Karen, well bless yer heart from head to toe (my favorite mixed metaphor) for writing this series on titles. The hunt for that elusive, perfect title is a fun blog topic, but also so vital, whether for articles, short stories, or novels. Today’s readers have millions of other things that they could be doing. Stopping them dead in their tracks with an eye-grabbing title is key to making them want to read what we have written. Thanks!

  2. Avatar
    V.V. Denman August 31, 2011 at 3:53 am #

    Wow. I never thought about titles from this perspective. What was I thinking? Great information. Thanks.

  3. Avatar
    Lacie Nezbeth August 31, 2011 at 8:38 am #

    Hi Karen!

    I’m enjoying this series you’re doing on titles. This is an area that I struggle in. But I was under the impression that the publishing house gets to choose the title. So how important is it for an author to have their own options? How often does a House go with the author’s title vs. coming up with one on their own?

  4. Avatar
    Pat Jeanne Davis August 31, 2011 at 8:40 am #

    Your 3-part posts on finding a title are so helpful, Karen. So difficult finding one that will get a reader’s attention and also suitable to the story. Many thanks.

  5. Avatar
    Gina Welborn August 31, 2011 at 10:14 am #

    I agree with enjoying this series! Last night I was reviewing a book series that I’d like to pitch at conference (if God nudges me that it’s the right opportunity), and I realized titles for stories 2 and 3 captured each story’s essense. Only the one for book 1 . . . eh, not so much.

    Seems like I need to apply your advice and come up with something better.

  6. Avatar
    TC Avey August 31, 2011 at 11:42 am #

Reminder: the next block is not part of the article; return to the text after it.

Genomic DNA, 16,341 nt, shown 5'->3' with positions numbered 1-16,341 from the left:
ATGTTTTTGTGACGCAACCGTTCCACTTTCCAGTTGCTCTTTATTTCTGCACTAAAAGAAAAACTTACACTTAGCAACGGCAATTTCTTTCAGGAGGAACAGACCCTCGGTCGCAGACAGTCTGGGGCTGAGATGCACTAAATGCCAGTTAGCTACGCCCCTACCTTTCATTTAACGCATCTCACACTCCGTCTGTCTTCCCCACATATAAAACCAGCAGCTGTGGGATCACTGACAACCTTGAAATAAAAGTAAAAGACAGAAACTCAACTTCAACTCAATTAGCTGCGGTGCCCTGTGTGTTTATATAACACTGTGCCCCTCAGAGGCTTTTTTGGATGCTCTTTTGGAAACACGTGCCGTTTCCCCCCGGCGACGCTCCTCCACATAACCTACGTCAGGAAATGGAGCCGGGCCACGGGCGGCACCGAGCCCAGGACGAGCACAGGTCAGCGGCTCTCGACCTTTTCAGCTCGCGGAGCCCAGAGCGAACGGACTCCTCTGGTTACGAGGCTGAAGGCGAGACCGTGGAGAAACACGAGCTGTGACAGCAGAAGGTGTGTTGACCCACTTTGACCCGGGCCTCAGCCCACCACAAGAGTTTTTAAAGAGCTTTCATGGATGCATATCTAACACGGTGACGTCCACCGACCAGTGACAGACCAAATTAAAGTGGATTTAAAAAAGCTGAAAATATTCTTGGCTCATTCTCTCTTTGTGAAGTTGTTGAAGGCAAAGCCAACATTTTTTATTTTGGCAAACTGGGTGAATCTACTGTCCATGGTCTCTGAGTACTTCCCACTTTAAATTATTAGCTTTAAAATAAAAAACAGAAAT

Thank you for the insight, it has given me more to think about.

  7. Avatar
    Gina Conroy August 31, 2011 at 11:47 am #

    I’ve been writing a titleless book. Nothing grabbed me until I needed to put a title on the proposal, then it just popped into my head, and I think it’s spot on with this article, BUT when I searched on amazon there’s already a book with that title and theme of my book. But it’s from an indy publisher and hasn’t sold many copies. Karen, what are your thoughts on using the title anyway?

  8. Avatar
    Becky Doughty August 9, 2012 at 1:07 pm #


    I’m so glad Steve posted today about titles and that he referred back to these three posts of yours! I have just finished my WIP and have 3 different titles and I’m really struggling to choose just the right one. Your posts have given me the courage to choose – yay!



  1. Say it in a Sentence - The Steve Laube Agency - July 24, 2016

    […] just about your title (which was ably covered by Karen Ball in a three part series here, here, and here) it is about your pitch. That 25 words or less soundbite that instantly conveys your […]